YAIJ surveys diverse youth facing period poverty
The Period Empowerment Project is looking for young adults to participate until Feb. 20
The Youth Alliance for Intersectional Justice (YAIJ) started a Period Empowerment Project to raise awareness around the barriers that many neurodiverse youth face when accessing period products.
The non-profit organization aims to destigmatize period products and highlight BIPOC youth and people with disabilities who may experience challenges accessing these products. Youth between 15 and 30 are being asked to participate in the pilot study survey across the Lower Mainland by Feb. 20.
“We’re here to amplify the voices of youth who have a variety of labels related to race, dis/ability, sexuality, gender expression, economic status, and other social labels,” reads YAIJ’s website.
Carolyn Tinglin, co-founder and chair of YAIJ, hopes this survey will address how people can manage their period health.
“We’re asking folks who are racially and culturally diverse to complete a survey and find out what kind of barriers they face,” Tinglin says.
The survey will let participants try out different products, including reusable products, while also letting them share the disadvantages they face, either financially or accessibility-related, when not having access to the products during their monthly cycles.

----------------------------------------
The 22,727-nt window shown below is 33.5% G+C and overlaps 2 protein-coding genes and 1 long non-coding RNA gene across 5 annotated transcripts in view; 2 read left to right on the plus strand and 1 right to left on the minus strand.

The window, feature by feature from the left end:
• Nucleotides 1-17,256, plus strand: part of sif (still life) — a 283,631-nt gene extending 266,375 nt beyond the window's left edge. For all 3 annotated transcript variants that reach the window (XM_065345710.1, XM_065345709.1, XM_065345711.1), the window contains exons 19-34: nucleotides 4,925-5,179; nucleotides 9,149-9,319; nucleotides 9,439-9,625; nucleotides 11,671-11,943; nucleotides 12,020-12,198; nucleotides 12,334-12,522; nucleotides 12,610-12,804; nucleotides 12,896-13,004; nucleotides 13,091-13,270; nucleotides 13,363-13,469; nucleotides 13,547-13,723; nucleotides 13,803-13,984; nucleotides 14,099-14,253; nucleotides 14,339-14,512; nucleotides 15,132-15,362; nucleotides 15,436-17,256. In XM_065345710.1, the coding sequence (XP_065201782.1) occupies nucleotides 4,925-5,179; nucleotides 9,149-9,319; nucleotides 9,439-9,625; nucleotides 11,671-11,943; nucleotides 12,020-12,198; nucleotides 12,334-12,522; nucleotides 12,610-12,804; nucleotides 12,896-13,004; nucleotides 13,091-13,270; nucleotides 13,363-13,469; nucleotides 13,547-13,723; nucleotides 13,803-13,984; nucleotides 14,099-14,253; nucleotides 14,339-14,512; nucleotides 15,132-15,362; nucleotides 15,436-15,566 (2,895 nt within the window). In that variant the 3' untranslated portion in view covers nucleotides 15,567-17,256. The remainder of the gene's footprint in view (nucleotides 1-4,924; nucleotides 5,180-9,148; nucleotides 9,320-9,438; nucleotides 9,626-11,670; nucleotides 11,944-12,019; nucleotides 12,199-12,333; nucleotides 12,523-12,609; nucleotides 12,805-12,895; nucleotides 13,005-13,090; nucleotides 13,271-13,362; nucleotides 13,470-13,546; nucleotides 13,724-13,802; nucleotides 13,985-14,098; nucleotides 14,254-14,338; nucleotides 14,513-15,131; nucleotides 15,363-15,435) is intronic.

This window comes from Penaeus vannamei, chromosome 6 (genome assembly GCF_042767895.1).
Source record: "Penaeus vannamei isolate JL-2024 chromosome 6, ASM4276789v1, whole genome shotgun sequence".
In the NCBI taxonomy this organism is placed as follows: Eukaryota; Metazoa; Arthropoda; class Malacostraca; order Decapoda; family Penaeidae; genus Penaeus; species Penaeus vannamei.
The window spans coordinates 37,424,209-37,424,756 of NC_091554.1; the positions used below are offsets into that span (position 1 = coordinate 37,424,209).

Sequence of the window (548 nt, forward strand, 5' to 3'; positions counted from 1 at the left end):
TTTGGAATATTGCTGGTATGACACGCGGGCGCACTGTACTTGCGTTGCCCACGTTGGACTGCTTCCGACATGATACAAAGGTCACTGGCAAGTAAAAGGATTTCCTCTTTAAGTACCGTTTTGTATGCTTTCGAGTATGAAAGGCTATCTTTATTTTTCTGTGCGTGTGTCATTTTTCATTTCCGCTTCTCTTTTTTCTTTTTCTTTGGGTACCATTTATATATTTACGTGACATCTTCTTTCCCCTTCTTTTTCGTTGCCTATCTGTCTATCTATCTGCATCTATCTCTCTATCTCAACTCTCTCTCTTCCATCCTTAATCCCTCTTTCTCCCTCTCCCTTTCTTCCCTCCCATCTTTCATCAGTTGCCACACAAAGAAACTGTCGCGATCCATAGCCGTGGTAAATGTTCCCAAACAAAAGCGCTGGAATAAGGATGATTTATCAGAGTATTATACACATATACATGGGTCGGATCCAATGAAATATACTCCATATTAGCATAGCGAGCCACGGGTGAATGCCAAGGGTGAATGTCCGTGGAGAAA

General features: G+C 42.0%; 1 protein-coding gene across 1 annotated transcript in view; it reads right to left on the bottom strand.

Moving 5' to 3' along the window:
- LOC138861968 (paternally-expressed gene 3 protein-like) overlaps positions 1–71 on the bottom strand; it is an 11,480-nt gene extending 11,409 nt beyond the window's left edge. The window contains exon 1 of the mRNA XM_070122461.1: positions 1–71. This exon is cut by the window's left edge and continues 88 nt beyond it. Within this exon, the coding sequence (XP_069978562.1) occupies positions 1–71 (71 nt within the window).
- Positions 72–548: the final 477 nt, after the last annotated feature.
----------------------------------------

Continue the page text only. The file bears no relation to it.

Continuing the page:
After the survey is complete, Tinglin will review it and create a follow-up survey.
“The follow-up survey will ask what they thought about the product and if they have any ideas or comments that they want to make about the project,” she says.
“We’re finding out what the barriers are and listening to the voices of young people who tend to be Black or racialized between this age group, and to those who have disabilities as well.”
In the past, most surveys overlooked racialized and minority groups and YAIJ is hoping to change that with this project.
“When it comes to Black and racialized young people, period health data is missing and does not include them. Although we are not looking specifically for people with disabilities, we wanted to have their input as well,” she says.
The survey also hopes to raise awareness around period stigma, which is still prominent today.
“We want to highlight the ways in which young people experience periods and the challenges that have not been talked about before. We want to put it out there and create a project framework to get to the heart of what we wanted to find out through a non-invasive or non-stigmatizing way,” Tinglin says.
“It is really as simple as clicking on the survey and filling it out. Then, if they meet our demographic needs, we will get in touch with them and get them to share their stories of the barriers they face and find out if the products they were given are meeting their needs and addressing those barriers.”
To fill out the survey, email firstname.lastname@example.org.